by Hettie Visser
Do we want to raise children who fear failure or would we rather have children who embrace challenges? It all depends on the way they see themselves and it is our responsibility to help them to develop the right mindset.
The child with a growth mindset believes you can get smarter and that success is about stretching yourself. The child with a fixed mindset believes that he is born smart and doesn’t make any mistakes. This mindset is already being formed in the preschool years.
Benjamin Barber, an eminent sociologist, says he doesn’t divide the world into successes and failures but into learners and non-learners. What would make someone into a non-learner? Babies are born with an intense drive to learn and to stretch their skills – the most difficult skills of a lifetime, like learning to walk and talk. Babies never decide something is too hard or not worth the effort. They don’t worry about making mistakes or humiliating themselves. They walk, fall and get up.
What could then put an end to this irrepressible learning process? The answer is the fixed mindset. Professor Carol Dweck, a leading researcher in the field of developmental psychology, did a study with four year olds. After building an easy puzzle they were given the choice of building the same puzzle or a more difficult one. A child with the fixed mindset answered: I’ll do the same one. I don’t do mistakes.” A child with the growth mindset said: “I’m dying to figure out the difficult ones!” This example demonstrates that children with the fixed mindset want to make sure they succeed. But for children with the growth mindset success is about stretching themselves. It’s about becoming smarter.
The good news is that mindsets are pliable — and preschool years offer a rich developmental window for parents and teachers interested in nurturing a growth mindset in children.
Characteristics of the fixed mindset:
• Avoids challenges
• Gives up easily when facing obstacles
• Sees effort as fruitless
• Ignores constructive criticism
• Feels threatened by the success of others.
Characterisitics of a growth mindset:
• Embraces challenges
• Persists in the face of setbacks
• Sees effort as the path to mastery
• Learns from criticism
• Finds lessons and inspiration in the success of others.
Guidelines to develop a growth mindset:
1. Replace Generic Praise with Process Praise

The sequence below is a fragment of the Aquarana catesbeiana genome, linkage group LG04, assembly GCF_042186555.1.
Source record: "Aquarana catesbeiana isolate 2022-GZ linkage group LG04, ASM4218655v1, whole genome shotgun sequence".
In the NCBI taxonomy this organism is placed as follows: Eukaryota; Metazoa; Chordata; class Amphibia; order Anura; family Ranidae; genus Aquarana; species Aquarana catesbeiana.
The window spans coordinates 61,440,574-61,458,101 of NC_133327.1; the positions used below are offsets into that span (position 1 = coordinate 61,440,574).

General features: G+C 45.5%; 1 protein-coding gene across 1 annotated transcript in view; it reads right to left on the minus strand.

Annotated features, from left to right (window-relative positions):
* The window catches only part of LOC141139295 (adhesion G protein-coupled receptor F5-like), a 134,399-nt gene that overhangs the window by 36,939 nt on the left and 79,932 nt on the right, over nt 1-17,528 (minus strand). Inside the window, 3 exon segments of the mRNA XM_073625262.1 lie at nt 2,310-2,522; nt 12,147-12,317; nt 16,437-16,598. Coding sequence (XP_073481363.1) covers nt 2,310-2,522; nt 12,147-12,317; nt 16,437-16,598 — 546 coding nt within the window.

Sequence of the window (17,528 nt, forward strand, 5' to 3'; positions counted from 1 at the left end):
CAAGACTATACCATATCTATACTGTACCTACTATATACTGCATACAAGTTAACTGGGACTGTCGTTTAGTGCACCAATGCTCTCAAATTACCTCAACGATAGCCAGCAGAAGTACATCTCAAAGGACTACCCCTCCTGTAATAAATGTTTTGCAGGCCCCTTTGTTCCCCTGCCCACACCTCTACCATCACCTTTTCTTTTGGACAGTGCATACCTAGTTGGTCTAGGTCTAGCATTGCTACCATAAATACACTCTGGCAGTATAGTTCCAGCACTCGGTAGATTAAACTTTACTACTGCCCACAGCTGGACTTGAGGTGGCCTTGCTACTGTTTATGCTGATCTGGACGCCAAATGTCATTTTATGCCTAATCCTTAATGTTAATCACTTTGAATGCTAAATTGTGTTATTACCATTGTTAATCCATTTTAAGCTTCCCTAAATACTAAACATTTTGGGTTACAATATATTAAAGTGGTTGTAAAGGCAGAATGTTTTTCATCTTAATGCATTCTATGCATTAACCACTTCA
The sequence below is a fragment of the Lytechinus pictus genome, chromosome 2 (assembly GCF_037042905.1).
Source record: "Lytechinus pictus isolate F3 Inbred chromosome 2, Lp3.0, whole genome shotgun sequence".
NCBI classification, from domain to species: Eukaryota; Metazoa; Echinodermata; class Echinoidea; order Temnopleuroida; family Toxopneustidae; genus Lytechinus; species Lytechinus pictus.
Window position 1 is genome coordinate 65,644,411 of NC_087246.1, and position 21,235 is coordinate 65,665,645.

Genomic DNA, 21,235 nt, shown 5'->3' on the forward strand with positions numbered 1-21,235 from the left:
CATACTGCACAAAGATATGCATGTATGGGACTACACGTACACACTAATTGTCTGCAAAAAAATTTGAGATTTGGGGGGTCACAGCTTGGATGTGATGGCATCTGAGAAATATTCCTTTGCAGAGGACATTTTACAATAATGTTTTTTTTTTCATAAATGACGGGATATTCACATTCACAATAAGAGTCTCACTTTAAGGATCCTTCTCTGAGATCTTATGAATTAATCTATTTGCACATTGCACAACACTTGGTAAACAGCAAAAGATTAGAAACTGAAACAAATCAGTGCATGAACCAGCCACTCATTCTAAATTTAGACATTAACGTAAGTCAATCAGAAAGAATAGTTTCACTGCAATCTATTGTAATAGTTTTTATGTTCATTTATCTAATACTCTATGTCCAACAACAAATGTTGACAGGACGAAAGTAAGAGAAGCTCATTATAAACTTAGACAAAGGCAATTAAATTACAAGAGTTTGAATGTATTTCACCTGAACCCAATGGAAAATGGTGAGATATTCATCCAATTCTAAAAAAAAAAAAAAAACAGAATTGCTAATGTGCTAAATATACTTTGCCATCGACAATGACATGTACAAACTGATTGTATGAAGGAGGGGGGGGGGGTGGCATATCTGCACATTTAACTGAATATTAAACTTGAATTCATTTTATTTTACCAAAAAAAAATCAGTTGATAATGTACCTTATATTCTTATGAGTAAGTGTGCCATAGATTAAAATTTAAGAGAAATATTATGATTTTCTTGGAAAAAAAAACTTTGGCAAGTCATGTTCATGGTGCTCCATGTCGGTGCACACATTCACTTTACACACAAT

“Generic praise is easy to give — Well done! Excellent work! Wow! — but these statements lack instructional value. The most effective praise emphasizes one of three things: a child’s effort, a child’s strategies, or a child’s actions. The trick is to help kids tie their success to the strategies and steps they are taking.” In contrast, descriptive statements — also called “process praise”— share specific observations about children’s choices and efforts. They are teaching statements because they provide information children can use in the future. (Dr. Carissa Romero, director of programs at Stanford University’s Project for Education Research That Scales).
2. “When your child is struggling on something or has setbacks, don’t focus on their abilities, focus on what they can learn from it. One way is to ask a child: “How can you use this as a jumping-off point?” (Kyla Haimovitz, professor of psychology at Stanford University)
3. The word “yet” reframes the sentence away from present frustration and toward future possibility.
“You can’t do it yet. You are still learning. But keep trying.”
4. Tell Stories of Resilience
Telling stories from family life is a powerful vehicle for shaping children’s understanding of how the world works.
The best thing teachers and parents can do is to teach the children to love challenges, be inspired to rectify mistakes, enjoy effort and keep on learning. The growth mindset must be modelled and lived by parents and teachers.
• Preschoolers and Praise: What Kinds of Messages Help Kids Grow? By Deborah Farmer Kris JUNE 10, 2015
• Mindset by dr Carol S. Dweck
Hettie Visser is a kindergarten teacher at Mooltripakdee International School.